Brave warriors who die in battle end up in one of two places. Half go to join the Goddess Freyja hall Sessrúmnir in her realm of Fólkvangr. The other half go to Valhalla, Odin’s hall in Asgard. It’s the job of the Valkyries to choose.
Valhalla, by Max Brückner, 1896.
The name Valkyrie comes from the Old Norse valkyrja, plural valkyrjur, literally “chooser of the slain” (from valr, the slain on the battlefield and kjósa, the verb meaning to choose). Emissaries of the Allfather, Valkyries are beautiful women riding on horses through the skies over a battlefield, choosing amongst the dead the warriors who will join the Einherjar (“army of one”) and feast in Valhalla preparing for the Ragnarok.
Valkyries ride through the air, bear weapons, and can be fierce and beautiful in appearance. Despite what comic books and movies depict, Valkyries do NOT ride winged horses. The Pegasus is the only flying horse in all of the old religions, and he is Greek.
The role of the Valkyrie is, however, more than simply guiding the chosen ones to Valhalla. Valkyries are known to choose who will live or die in the battlefield.
Valkyrie and a Dying Hero by Hans Makart, c.1877.
Valkyries have the power to give victory to one of the warring sides, comparing the clash of two armies in battle to a court where both sides litigate but one party is ultimately given victory by a judge. This metaphor is called “Judgement of Gondul”, and the judge is the Valkyrie.
The expression “Judgement of Gondul” can be traced to the Hákonarmál (The Song of Hákon), a skaldic poem which the skald Eyvindr skáldaspillir composed about the fall of the Norwegian king Hákon. The poet emphasises the king’s valor and skillful fighting, with vivid descriptions of the battle. Eventually, due to the judgement of the Valkyries, Gondul wins over Hákon, and the Valkyries ride to Valhalla to announce the king’s imminent arrival.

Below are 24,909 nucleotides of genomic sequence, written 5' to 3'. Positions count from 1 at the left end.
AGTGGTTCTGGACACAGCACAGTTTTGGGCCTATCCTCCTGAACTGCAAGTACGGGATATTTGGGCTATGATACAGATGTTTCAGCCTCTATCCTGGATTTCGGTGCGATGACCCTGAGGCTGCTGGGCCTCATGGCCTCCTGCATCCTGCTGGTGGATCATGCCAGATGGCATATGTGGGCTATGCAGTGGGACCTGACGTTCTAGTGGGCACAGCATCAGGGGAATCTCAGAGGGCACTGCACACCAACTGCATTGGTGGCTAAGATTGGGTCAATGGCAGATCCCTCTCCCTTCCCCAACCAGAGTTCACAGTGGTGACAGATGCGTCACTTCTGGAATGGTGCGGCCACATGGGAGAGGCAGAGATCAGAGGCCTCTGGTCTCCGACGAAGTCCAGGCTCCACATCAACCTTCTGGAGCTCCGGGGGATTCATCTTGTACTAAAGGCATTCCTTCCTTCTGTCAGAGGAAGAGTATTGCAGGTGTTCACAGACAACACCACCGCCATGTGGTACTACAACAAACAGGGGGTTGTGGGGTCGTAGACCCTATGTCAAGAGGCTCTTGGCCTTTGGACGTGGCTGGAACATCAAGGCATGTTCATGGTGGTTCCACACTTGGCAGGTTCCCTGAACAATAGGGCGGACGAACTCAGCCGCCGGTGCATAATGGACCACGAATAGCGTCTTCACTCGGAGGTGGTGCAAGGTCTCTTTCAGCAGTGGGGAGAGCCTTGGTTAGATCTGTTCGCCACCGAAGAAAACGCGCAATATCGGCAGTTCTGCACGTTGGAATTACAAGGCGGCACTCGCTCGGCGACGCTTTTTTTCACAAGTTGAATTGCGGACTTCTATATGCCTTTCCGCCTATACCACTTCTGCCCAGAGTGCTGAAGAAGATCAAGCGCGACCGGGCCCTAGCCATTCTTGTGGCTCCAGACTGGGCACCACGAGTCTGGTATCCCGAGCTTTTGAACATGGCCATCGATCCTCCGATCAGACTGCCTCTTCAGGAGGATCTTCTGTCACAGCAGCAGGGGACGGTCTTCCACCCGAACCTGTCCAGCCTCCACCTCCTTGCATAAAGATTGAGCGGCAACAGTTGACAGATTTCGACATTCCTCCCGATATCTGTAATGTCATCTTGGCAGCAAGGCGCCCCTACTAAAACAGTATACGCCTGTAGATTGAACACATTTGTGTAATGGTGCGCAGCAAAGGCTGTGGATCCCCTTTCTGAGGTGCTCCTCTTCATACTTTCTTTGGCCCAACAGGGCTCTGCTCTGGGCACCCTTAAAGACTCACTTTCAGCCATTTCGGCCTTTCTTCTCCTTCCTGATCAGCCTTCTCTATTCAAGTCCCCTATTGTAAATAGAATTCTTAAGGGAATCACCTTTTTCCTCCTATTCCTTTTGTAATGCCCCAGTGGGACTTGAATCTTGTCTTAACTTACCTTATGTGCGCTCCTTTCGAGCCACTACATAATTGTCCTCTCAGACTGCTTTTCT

In the poem Darraarljóð from the Njal’s Saga, twelve valkyries are seen prior to the Battle of Clontarf, sitting at a loom and weaving the fate of the warriors. They use intestines for their thread, severed heads for weights, and swords and arrows for beaters, weaving the warrior's destiny the while chanting their intentions with ominous delight.
It would be a disservice not to mention one of the most famous Valkyries in all Eddas and Sagas: Brunhild (Brynhildr). One of the main characters in the Volsunga Saga and some Eddic poems narrating the same events.
She was punished by Odin for disobeying him regarding the result of a battle between kings Agnar and Hjalmgunnar. Odin wanted Hjalmgunnar to win, but Brunhild arranged for Agnar to be victorious. For this, Brunhild was punished to live as a mortal or, according to other sources, to everlasting sleep until rescued by a man “Fearless enough and skillful to essay a wall of fire and gain the rock within”. Such hero was Sigurd (Siegfried), and the events of the “Curse of the Andvari’s Ring” (read our post here) were described in the Völsunga Saga. The saga is full of love and betrayal, with an evil dragon and a magic cursed ring. If this seems familiar, it is because the saga was the inspiration for J.R.R. Tolkien’s The Lord of the Rings and Wagner’s Opera Der Ring des Nibelungen.
The Valkyrie, by Hans Makart, 1877.
Throughout history, Valkyries never stopped protecting and inspiring, granting victory and glory in equal measures for the worthy. May the Valkyries favor be upon you!
Jesse Byock (2005) Snorri Sturluson, The Prose Edda. 1st. edition. London, England: Penguin Books Ltd. ISBN-13 978-0-140-44755-2
Anthony Faulkes (1995) Snorri Sturluson, Edda. 3rd. edition. London, England: Everyman J. M. Dent. ISBN-13 978-0-4608-7616-2
Simek, Rudolf. 1993. Dictionary of Northern Mythology. Translated by Angela Hall. ISBN- 9780859915137